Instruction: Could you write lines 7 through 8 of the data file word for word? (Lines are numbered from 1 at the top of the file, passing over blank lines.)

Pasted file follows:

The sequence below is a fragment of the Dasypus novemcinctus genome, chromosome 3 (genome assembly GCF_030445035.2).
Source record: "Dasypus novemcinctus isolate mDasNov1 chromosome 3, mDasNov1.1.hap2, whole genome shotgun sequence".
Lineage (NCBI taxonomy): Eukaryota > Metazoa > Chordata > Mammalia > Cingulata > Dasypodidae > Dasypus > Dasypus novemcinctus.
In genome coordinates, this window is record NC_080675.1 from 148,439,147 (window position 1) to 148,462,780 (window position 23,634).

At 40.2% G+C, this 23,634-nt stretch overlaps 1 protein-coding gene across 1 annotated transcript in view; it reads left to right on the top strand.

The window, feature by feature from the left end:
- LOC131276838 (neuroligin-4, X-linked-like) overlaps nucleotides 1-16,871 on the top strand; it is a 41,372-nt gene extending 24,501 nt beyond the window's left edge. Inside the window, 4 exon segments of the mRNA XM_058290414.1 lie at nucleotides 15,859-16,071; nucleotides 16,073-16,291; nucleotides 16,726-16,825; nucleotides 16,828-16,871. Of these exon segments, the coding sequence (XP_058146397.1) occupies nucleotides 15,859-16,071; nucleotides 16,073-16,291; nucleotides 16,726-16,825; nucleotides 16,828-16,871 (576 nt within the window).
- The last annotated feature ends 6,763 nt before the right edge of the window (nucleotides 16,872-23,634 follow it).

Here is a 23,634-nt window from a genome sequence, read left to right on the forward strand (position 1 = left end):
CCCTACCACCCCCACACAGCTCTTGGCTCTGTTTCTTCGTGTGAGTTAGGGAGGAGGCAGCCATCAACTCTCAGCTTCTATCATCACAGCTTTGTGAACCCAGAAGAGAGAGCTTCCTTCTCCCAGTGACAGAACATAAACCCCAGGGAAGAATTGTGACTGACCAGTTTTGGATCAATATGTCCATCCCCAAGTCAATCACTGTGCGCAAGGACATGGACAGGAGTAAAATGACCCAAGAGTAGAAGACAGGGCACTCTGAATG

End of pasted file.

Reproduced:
- LOC131276838 (neuroligin-4, X-linked-like) overlaps nucleotides 1-16,871 on the top strand; it is a 41,372-nt gene extending 24,501 nt beyond the window's left edge. Inside the window, 4 exon segments of the mRNA XM_058290414.1 lie at nucleotides 15,859-16,071; nucleotides 16,073-16,291; nucleotides 16,726-16,825; nucleotides 16,828-16,871. Of these exon segments, the coding sequence (XP_058146397.1) occupies nucleotides 15,859-16,071; nucleotides 16,073-16,291; nucleotides 16,726-16,825; nucleotides 16,828-16,871 (576 nt within the window).
- The last annotated feature ends 6,763 nt before the right edge of the window (nucleotides 16,872-23,634 follow it).